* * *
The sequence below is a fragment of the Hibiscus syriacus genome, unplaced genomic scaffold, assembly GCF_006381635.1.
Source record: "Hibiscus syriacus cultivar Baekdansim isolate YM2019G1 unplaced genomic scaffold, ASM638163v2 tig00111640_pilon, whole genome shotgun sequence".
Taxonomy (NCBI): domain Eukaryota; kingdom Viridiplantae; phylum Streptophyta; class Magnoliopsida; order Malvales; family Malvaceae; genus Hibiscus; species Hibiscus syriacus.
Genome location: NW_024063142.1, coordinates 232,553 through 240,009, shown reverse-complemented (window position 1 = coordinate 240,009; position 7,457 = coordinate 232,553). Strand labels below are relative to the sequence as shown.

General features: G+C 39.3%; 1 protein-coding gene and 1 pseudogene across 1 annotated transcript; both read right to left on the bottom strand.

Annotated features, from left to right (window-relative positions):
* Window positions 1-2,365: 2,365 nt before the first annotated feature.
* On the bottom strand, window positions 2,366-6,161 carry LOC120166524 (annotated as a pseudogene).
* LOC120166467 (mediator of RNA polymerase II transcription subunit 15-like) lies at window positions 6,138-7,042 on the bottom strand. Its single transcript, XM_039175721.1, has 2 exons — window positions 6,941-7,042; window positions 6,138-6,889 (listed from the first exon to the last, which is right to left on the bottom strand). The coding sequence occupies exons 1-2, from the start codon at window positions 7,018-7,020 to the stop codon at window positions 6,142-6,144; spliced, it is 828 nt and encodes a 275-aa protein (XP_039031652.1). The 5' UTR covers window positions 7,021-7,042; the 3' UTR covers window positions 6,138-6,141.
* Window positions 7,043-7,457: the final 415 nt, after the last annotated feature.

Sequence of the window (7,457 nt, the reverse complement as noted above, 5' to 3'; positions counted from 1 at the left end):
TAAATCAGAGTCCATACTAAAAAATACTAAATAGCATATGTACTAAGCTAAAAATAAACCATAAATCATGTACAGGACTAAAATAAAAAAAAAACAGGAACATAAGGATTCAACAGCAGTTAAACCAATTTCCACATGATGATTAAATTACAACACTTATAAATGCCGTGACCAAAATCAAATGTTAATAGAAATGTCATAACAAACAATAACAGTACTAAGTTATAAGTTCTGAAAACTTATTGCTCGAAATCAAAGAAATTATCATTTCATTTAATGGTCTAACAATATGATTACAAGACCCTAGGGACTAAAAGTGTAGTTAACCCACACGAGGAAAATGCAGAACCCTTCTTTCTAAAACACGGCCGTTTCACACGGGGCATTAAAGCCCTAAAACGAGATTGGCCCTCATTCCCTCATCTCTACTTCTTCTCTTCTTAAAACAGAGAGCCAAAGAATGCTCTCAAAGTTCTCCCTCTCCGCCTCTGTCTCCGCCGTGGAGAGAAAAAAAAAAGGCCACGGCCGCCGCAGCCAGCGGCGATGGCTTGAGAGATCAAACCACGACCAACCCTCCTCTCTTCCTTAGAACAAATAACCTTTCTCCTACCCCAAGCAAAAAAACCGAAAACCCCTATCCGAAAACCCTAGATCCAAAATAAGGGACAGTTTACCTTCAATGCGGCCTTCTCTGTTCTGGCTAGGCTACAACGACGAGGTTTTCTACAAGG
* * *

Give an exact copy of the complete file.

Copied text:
The sequence below is a fragment of the Hibiscus syriacus genome, unplaced genomic scaffold, assembly GCF_006381635.1.
Source record: "Hibiscus syriacus cultivar Baekdansim isolate YM2019G1 unplaced genomic scaffold, ASM638163v2 tig00111640_pilon, whole genome shotgun sequence".
Taxonomy (NCBI): domain Eukaryota; kingdom Viridiplantae; phylum Streptophyta; class Magnoliopsida; order Malvales; family Malvaceae; genus Hibiscus; species Hibiscus syriacus.
Genome location: NW_024063142.1, coordinates 232,553 through 240,009, shown reverse-complemented (window position 1 = coordinate 240,009; position 7,457 = coordinate 232,553). Strand labels below are relative to the sequence as shown.

General features: G+C 39.3%; 1 protein-coding gene and 1 pseudogene across 1 annotated transcript; both read right to left on the bottom strand.

Annotated features, from left to right (window-relative positions):
* Window positions 1-2,365: 2,365 nt before the first annotated feature.
* On the bottom strand, window positions 2,366-6,161 carry LOC120166524 (annotated as a pseudogene).
* LOC120166467 (mediator of RNA polymerase II transcription subunit 15-like) lies at window positions 6,138-7,042 on the bottom strand. Its single transcript, XM_039175721.1, has 2 exons — window positions 6,941-7,042; window positions 6,138-6,889 (listed from the first exon to the last, which is right to left on the bottom strand). The coding sequence occupies exons 1-2, from the start codon at window positions 7,018-7,020 to the stop codon at window positions 6,142-6,144; spliced, it is 828 nt and encodes a 275-aa protein (XP_039031652.1). The 5' UTR covers window positions 7,021-7,042; the 3' UTR covers window positions 6,138-6,141.
* Window positions 7,043-7,457: the final 415 nt, after the last annotated feature.

Sequence of the window (7,457 nt, the reverse complement as noted above, 5' to 3'; positions counted from 1 at the left end):
TAAATCAGAGTCCATACTAAAAAATACTAAATAGCATATGTACTAAGCTAAAAATAAACCATAAATCATGTACAGGACTAAAATAAAAAAAAAACAGGAACATAAGGATTCAACAGCAGTTAAACCAATTTCCACATGATGATTAAATTACAACACTTATAAATGCCGTGACCAAAATCAAATGTTAATAGAAATGTCATAACAAACAATAACAGTACTAAGTTATAAGTTCTGAAAACTTATTGCTCGAAATCAAAGAAATTATCATTTCATTTAATGGTCTAACAATATGATTACAAGACCCTAGGGACTAAAAGTGTAGTTAACCCACACGAGGAAAATGCAGAACCCTTCTTTCTAAAACACGGCCGTTTCACACGGGGCATTAAAGCCCTAAAACGAGATTGGCCCTCATTCCCTCATCTCTACTTCTTCTCTTCTTAAAACAGAGAGCCAAAGAATGCTCTCAAAGTTCTCCCTCTCCGCCTCTGTCTCCGCCGTGGAGAGAAAAAAAAAAGGCCACGGCCGCCGCAGCCAGCGGCGATGGCTTGAGAGATCAAACCACGACCAACCCTCCTCTCTTCCTTAGAACAAATAACCTTTCTCCTACCCCAAGCAAAAAAACCGAAAACCCCTATCCGAAAACCCTAGATCCAAAATAAGGGACAGTTTACCTTCAATGCGGCCTTCTCTGTTCTGGCTAGGCTACAACGACGAGGTTTTCTACAAGG